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Can anybody explain why we would use the $\equiv$ symbol in the statement $5^{6}$ $\equiv$ 1 mod 7 ? I understand the $\equiv$ symbol means equivalence, but it seems like it would be more appropriate to use the = symbol.

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    $\begingroup$ The $\equiv$ symbol means "is congruent to", in the language of congruences. Using $=$ is inappropriate here. $\endgroup$ – Apurv Apr 30 '15 at 15:59
  • $\begingroup$ Note that we can write $5^6=1$ in $\mathbb Z_7=\mathbb Z/7\mathbb Z$. $\endgroup$ – Mark Bennet Apr 30 '15 at 16:24
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for example, with $=$ you have to write: $$5^6 \mod (7) = 1$$

With $\equiv$ you can write: $$5^6\equiv 1\mod(7)$$

It has some abuse of notation sometimes, but is used naturally for understanding theorems.

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  • $\begingroup$ Gotcha, makes sense. Thank you! $\endgroup$ – Omar N Apr 30 '15 at 16:04
  • $\begingroup$ You're welcome, You can select a correct answer at the left side of the question clicking the "check" space, this is more helpfull if you get a answer that helps you $\endgroup$ – Luis Felipe Apr 30 '15 at 16:05
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    $\begingroup$ When used as an equivalence relation, $\bmod$ (\bmod) should be in parantheses: $\pmod n$ (\pmod). And there's clear-cut notation that is not abused in scientific writing. I didn't downvote you btw. $\endgroup$ – user26486 Apr 30 '15 at 16:15
  • $\begingroup$ you right, nevermind for the downvote, there is some guy that is doing this for an answer in other post, he is doing it to all things i ever answered. $\endgroup$ – Luis Felipe Apr 30 '15 at 16:18
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It is clear that $5^6$ is not equal to $1$. But from a certain point of view it is equivalent to $1$, and in particular that point of view is when looking at equivalence classes modulo $7$.

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Perhaps you are confusing the relation vs. operator form of $\,\rm{mod =}$ modulo.

$\quad a\, \equiv\, b\pmod n\ $ means $\ n\mid a-b,\,$ i.e. $\,n\,$ divides $\,a-b$

$\quad a\, =\, b\ {\rm mod}\ n\ $ means the above $ $ and $\ 0\le a < n,\,$ i.e. $\,a\,$ is the remainder of $\,b\div n$

$\rm\,mod\,$ is a ternary relation in the first form, but a binary operation in the second.

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Typically, we use the $\equiv$ symbol to denote that one element is related to another under some specific relation, when we are not specifically working with the equivalences classes of the relation as algebraic objects.

For example, "congruence mod 7" is a relation on integers, So let's label it $R$, which would be defined as:

$$ x \; R\; y \text{ if and only if } x = 7k + y \text{ for some k} \in \mathbb{Z} $$

and we can say things like, $3 \; R \; 3$, and $10 \; R\; 3$.

Now, we usually don't label such a relation as $R$, instead, we typically use $\equiv$ to denote equivalence relations. In the case of modular arithmetic, we use $\text{(mod 7)}$ in a parenthetical to remind the reader of the particular equivalence relation we are referring to.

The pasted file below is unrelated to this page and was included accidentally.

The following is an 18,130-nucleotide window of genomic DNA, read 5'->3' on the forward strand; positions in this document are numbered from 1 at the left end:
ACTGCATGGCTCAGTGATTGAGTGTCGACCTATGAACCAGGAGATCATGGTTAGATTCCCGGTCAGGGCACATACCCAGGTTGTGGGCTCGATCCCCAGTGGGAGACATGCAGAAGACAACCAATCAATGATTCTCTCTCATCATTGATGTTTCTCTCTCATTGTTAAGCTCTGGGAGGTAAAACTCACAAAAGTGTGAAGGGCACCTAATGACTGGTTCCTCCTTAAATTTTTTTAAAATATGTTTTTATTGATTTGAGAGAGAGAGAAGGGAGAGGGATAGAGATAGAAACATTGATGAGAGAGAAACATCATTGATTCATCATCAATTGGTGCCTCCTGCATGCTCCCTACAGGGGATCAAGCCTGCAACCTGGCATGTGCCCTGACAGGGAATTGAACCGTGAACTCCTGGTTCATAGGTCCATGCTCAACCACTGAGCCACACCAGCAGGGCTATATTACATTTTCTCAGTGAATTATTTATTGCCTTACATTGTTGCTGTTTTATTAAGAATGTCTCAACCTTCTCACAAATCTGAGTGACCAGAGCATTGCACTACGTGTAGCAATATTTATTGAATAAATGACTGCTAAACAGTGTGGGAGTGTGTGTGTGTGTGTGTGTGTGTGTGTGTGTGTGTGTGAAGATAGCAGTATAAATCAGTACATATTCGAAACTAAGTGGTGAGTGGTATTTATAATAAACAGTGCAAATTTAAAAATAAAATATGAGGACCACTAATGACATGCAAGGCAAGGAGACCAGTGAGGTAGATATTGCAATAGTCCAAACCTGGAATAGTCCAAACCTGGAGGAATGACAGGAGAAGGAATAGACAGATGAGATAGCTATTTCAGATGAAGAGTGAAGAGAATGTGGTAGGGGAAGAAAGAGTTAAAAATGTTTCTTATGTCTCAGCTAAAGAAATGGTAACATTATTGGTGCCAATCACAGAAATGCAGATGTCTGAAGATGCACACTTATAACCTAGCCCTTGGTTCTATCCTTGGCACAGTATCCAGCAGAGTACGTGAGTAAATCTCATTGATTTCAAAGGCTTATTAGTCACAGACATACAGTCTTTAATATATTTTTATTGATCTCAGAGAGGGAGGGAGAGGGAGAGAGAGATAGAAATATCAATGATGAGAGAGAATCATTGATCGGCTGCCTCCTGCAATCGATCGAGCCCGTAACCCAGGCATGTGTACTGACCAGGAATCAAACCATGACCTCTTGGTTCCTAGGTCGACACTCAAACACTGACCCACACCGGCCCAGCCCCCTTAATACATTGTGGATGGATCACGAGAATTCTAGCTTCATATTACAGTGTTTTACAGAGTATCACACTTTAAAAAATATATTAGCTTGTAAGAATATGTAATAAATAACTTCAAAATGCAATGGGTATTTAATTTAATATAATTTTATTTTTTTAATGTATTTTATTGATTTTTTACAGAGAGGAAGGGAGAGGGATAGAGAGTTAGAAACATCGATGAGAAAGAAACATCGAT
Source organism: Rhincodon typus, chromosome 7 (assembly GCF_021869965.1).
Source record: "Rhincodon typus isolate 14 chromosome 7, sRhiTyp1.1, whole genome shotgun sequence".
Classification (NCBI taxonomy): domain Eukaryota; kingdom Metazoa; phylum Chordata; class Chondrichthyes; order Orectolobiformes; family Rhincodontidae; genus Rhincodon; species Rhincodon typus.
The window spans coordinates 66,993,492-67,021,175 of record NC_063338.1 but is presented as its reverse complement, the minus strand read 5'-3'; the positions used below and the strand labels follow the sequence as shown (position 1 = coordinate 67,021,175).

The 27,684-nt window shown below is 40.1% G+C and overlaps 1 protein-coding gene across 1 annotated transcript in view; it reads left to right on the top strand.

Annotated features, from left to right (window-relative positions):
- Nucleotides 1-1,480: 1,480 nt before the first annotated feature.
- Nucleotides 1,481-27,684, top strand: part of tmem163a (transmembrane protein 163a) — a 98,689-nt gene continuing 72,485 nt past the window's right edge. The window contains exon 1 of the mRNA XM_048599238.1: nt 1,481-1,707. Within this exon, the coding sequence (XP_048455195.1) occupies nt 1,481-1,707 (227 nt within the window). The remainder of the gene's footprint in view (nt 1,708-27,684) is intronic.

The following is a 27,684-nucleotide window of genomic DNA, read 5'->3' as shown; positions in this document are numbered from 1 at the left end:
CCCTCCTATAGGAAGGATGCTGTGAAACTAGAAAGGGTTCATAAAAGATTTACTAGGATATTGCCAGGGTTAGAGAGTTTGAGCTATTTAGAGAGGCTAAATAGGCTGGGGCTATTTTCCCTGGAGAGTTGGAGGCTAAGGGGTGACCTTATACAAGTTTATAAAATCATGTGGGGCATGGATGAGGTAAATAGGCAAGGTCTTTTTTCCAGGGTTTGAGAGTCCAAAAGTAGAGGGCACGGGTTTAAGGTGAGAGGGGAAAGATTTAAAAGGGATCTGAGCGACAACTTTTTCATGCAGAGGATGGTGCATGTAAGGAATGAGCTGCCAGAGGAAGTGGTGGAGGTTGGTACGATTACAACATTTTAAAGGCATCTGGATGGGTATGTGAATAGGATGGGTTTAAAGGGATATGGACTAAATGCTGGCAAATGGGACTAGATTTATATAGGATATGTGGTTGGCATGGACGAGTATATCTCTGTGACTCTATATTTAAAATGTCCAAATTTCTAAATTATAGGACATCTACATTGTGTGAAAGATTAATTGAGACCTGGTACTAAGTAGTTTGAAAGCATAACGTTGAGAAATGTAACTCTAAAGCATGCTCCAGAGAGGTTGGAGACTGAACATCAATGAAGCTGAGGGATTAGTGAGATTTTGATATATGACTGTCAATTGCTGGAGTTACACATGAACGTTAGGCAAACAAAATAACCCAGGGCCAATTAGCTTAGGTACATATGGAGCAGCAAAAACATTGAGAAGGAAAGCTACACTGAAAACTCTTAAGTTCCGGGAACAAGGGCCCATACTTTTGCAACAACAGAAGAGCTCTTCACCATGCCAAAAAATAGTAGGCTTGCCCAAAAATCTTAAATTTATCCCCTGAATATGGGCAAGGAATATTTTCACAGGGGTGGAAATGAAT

In contrast, we use $=$ only for algebraic objects that are equal.

For example, if we are working in the space $\mathbb{Z}_7$, the members of this set are exactly the equivalence classes (sets) of integers modulo 7.

The elements of this set are $\overline{0} = \{\dots, 0, 7, 14, \dots\}$, $\overline{1} = \{\dots, 1, 8, 15, \dots\}$, and so on.

In this sense, it would be entirely correct, given two members of $\mathbb{Z}_7$, say $\overline{x}, \overline{y}$, that $\overline{x} = \overline{y}$ if they are the same set (equivalence class).

In short

  • $x \equiv y \; \text{(mod n)}$ means that $x$ is related to $y$ under the relation "congruence modulo $n$"

  • $\overline{x} = \overline{y}$ means that $\overline{x}$ and $\overline{y}$ are the same set or equivalence class, when these equivalence classes are being treated as objects.

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If you know some abstract algebra, this another way to look at it.

$5^6 \equiv 1 \mod 7$ denotes equality between the equivalence classes represented by $5^6$ and $1$. This is usual denoted as '$[5^6]=[1]$ in $\mathbb{Z}/7\mathbb{Z}$'.

For consistency, one could argue to use this whenever you quotient by a equivalence relation. Number theory is filled with arithmetic and system of equations of these equivalence classes, see the Chinese Remainder Theorem, so these brackets would 'drown' the notation.

Another reason why they use $\equiv$ in number theory is history. Abstract Algebra is new compared to modular arithmetic.

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    $\begingroup$ Actually, writing $5^6 = 1$ is perfectly fine if it's clear that you're working in $\mathbb{Z}/7\mathbb{Z}$. In my opinion, the only reason why we use $\equiv$ is history, and that's a good enough reason for me ;) $\endgroup$ – Tryss Apr 30 '15 at 16:23
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$5^6\equiv 1 (\mod 7)$ means $5^6$ is of the form $1+7n$ where $n$ is an integer ( in this case, it is positive integer). As you can see that both $7n+1$ and $5^6$ leave remiander 1 when divided by 7. This is why we say $5^6$ and $1$ are "equivalent" under the modulo operation 7. and thats why we use equivalent symbol instead of equality symbol.

If you are trying to write $5^6=1 (\mod 7)$ you are actually saying that n=0.

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  • $\begingroup$ Would the downvoter mind to explain why downvote? $\endgroup$ – Anjan3 Apr 30 '15 at 16:03

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